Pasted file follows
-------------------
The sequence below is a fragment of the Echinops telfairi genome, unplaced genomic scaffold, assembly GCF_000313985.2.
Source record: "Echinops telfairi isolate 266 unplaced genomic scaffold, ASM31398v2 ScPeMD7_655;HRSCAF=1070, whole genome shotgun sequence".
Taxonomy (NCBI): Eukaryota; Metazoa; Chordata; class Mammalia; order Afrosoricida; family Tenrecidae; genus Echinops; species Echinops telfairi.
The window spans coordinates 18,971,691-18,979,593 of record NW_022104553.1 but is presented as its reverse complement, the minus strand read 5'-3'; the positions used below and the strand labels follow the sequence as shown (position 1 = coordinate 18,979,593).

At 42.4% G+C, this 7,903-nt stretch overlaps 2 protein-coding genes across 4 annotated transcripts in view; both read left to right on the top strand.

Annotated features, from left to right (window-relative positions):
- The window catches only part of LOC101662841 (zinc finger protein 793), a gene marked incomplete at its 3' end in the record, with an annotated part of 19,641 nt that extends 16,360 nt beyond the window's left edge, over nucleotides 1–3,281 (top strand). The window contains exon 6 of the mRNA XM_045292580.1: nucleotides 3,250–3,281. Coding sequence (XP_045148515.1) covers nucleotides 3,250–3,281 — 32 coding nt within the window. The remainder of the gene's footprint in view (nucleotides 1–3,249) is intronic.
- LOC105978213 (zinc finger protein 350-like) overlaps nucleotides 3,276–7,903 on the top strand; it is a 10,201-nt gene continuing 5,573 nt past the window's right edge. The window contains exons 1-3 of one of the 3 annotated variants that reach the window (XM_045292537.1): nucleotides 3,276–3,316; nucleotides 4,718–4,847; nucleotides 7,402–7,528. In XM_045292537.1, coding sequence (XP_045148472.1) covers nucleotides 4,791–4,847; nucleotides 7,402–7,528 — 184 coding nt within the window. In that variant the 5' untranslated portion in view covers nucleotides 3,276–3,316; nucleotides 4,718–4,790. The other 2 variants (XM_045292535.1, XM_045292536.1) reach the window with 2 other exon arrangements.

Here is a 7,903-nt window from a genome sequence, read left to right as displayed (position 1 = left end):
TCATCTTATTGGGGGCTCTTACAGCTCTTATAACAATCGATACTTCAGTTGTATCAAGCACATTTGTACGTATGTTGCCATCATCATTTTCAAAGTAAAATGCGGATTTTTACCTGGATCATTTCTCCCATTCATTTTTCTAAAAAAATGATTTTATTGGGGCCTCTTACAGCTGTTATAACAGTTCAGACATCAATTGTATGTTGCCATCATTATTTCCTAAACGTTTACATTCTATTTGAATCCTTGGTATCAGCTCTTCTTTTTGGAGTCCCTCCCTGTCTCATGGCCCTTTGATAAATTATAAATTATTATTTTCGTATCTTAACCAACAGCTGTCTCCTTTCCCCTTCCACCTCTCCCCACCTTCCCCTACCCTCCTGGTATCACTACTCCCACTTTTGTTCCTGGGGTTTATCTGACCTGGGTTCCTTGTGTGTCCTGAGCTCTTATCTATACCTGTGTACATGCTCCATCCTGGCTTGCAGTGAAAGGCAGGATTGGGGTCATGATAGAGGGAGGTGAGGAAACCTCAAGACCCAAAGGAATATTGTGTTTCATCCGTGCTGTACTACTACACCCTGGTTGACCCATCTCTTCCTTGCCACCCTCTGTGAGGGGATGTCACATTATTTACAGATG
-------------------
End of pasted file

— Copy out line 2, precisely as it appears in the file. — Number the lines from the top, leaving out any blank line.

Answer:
Source record: "Echinops telfairi isolate 266 unplaced genomic scaffold, ASM31398v2 ScPeMD7_655;HRSCAF=1070, whole genome shotgun sequence".